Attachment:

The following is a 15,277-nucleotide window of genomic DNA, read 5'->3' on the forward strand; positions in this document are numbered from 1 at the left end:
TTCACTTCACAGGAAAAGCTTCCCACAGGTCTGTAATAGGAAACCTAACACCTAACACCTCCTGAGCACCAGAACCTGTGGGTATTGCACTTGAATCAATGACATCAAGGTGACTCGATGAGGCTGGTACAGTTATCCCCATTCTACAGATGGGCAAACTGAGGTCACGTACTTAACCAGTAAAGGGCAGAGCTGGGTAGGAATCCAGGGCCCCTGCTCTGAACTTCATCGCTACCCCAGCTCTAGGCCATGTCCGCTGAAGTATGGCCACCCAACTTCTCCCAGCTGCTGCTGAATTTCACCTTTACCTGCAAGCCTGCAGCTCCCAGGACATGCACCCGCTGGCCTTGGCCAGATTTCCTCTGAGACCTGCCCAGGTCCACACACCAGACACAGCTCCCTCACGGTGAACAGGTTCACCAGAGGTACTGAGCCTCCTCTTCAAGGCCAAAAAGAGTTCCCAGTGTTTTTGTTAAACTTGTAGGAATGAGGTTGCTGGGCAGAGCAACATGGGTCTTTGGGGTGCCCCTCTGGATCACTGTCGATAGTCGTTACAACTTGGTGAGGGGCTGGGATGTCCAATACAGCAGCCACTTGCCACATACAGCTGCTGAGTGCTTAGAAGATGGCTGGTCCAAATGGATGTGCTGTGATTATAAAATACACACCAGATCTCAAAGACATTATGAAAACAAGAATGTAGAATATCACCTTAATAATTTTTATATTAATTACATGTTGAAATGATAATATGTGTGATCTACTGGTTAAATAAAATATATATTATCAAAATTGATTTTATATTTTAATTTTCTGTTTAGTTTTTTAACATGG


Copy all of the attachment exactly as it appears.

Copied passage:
The following is a 15,277-nucleotide window of genomic DNA, read 5'->3' on the forward strand; positions in this document are numbered from 1 at the left end:
TTCACTTCACAGGAAAAGCTTCCCACAGGTCTGTAATAGGAAACCTAACACCTAACACCTCCTGAGCACCAGAACCTGTGGGTATTGCACTTGAATCAATGACATCAAGGTGACTCGATGAGGCTGGTACAGTTATCCCCATTCTACAGATGGGCAAACTGAGGTCACGTACTTAACCAGTAAAGGGCAGAGCTGGGTAGGAATCCAGGGCCCCTGCTCTGAACTTCATCGCTACCCCAGCTCTAGGCCATGTCCGCTGAAGTATGGCCACCCAACTTCTCCCAGCTGCTGCTGAATTTCACCTTTACCTGCAAGCCTGCAGCTCCCAGGACATGCACCCGCTGGCCTTGGCCAGATTTCCTCTGAGACCTGCCCAGGTCCACACACCAGACACAGCTCCCTCACGGTGAACAGGTTCACCAGAGGTACTGAGCCTCCTCTTCAAGGCCAAAAAGAGTTCCCAGTGTTTTTGTTAAACTTGTAGGAATGAGGTTGCTGGGCAGAGCAACATGGGTCTTTGGGGTGCCCCTCTGGATCACTGTCGATAGTCGTTACAACTTGGTGAGGGGCTGGGATGTCCAATACAGCAGCCACTTGCCACATACAGCTGCTGAGTGCTTAGAAGATGGCTGGTCCAAATGGATGTGCTGTGATTATAAAATACACACCAGATCTCAAAGACATTATGAAAACAAGAATGTAGAATATCACCTTAATAATTTTTATATTAATTACATGTTGAAATGATAATATGTGTGATCTACTGGTTAAATAAAATATATATTATCAAAATTGATTTTATATTTTAATTTTCTGTTTAGTTTTTTAACATGG